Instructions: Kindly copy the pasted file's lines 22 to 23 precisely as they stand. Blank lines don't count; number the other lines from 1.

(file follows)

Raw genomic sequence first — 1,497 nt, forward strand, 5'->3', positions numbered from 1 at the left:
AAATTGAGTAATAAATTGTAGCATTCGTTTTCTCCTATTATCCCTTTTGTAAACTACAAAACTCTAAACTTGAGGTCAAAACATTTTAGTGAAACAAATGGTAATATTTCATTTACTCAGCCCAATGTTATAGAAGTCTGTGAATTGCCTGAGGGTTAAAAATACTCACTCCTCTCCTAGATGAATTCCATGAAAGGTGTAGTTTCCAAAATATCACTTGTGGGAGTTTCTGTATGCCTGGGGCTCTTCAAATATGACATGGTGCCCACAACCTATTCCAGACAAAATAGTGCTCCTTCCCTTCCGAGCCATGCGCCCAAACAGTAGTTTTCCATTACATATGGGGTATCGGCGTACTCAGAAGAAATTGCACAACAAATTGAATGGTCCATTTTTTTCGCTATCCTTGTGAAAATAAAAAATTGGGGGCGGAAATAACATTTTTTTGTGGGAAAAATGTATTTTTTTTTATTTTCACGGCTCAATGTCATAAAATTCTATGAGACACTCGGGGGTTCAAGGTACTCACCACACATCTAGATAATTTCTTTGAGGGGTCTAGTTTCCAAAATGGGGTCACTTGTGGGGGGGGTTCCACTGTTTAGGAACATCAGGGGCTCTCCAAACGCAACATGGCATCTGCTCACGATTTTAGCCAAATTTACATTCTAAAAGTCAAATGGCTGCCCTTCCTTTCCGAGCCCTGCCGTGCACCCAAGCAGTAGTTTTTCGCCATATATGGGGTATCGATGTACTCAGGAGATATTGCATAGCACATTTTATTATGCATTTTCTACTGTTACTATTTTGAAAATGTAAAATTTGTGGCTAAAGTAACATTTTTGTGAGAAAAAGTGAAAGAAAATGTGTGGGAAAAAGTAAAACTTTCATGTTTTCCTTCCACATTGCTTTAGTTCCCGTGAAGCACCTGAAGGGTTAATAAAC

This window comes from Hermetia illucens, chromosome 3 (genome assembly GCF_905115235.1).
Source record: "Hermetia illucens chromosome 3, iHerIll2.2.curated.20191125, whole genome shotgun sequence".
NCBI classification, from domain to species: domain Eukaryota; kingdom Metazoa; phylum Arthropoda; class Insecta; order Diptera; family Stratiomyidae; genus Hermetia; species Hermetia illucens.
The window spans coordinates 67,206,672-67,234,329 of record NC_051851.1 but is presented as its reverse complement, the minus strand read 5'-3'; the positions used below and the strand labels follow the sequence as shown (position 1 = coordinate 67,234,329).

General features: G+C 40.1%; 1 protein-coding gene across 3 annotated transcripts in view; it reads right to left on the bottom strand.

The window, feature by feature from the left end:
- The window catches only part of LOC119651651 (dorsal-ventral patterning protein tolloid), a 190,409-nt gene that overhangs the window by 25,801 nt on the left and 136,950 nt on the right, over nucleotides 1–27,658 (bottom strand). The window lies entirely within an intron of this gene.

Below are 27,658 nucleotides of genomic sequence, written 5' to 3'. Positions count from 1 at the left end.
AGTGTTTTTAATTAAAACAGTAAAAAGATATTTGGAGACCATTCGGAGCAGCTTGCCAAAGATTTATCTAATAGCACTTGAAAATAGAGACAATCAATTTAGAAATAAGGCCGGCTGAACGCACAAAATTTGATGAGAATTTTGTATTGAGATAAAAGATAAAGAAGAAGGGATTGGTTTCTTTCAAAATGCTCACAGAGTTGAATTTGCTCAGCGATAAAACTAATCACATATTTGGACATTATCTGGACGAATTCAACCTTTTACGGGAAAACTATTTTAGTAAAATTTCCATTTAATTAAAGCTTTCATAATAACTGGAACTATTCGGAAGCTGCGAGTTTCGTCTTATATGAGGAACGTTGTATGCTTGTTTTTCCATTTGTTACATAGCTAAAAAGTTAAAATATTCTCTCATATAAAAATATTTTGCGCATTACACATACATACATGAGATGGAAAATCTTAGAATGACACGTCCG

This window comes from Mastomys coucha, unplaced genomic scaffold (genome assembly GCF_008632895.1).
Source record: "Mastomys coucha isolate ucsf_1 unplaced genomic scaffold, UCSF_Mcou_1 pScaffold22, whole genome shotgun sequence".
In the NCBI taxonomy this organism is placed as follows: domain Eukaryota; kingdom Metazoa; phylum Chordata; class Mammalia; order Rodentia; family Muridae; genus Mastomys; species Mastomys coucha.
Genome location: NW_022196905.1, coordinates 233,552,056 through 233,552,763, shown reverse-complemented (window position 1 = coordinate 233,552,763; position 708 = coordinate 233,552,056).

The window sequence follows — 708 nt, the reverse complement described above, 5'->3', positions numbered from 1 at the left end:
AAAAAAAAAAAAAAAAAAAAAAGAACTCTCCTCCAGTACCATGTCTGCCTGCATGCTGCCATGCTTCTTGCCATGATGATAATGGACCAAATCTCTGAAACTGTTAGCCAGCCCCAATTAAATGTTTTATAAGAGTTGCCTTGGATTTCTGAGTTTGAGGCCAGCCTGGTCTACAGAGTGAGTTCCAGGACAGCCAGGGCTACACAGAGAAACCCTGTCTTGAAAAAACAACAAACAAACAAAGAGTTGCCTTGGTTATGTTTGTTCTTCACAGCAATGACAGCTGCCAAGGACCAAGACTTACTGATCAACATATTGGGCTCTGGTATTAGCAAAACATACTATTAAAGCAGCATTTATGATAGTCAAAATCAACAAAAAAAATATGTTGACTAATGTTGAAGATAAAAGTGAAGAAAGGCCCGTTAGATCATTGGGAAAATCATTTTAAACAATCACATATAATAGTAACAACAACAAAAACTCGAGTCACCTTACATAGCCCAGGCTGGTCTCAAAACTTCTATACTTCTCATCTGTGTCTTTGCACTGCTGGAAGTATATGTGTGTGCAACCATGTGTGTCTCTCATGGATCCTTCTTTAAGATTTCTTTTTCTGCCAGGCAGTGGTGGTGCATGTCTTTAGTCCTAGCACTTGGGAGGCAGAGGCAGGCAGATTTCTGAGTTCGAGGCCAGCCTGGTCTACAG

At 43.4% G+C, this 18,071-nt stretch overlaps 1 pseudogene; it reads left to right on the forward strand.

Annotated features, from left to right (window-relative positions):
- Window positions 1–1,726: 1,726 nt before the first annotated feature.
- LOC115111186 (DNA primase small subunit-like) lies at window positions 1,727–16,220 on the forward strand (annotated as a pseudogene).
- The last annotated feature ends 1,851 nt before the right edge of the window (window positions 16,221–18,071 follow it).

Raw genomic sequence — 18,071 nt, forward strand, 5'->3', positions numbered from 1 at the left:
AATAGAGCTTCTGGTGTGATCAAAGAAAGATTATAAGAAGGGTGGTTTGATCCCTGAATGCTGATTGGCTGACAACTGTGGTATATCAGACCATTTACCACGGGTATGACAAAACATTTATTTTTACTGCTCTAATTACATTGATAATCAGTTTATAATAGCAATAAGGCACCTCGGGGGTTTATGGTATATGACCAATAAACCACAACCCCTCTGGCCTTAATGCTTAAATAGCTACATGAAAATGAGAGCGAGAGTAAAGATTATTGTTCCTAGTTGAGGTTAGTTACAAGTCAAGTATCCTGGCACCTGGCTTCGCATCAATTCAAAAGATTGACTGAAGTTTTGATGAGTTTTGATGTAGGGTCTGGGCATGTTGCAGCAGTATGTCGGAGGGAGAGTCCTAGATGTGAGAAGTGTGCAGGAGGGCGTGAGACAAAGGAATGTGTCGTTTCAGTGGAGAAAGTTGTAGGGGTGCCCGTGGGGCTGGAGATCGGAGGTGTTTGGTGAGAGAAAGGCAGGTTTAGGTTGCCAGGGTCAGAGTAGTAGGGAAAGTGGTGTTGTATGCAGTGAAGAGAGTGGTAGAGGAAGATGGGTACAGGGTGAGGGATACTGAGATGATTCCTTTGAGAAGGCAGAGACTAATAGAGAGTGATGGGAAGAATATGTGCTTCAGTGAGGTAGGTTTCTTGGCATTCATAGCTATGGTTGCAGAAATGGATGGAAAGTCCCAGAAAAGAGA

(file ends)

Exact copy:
- The last annotated feature ends 1,851 nt before the right edge of the window (window positions 16,221–18,071 follow it).

Raw genomic sequence — 18,071 nt, forward strand, 5'->3', positions numbered from 1 at the left: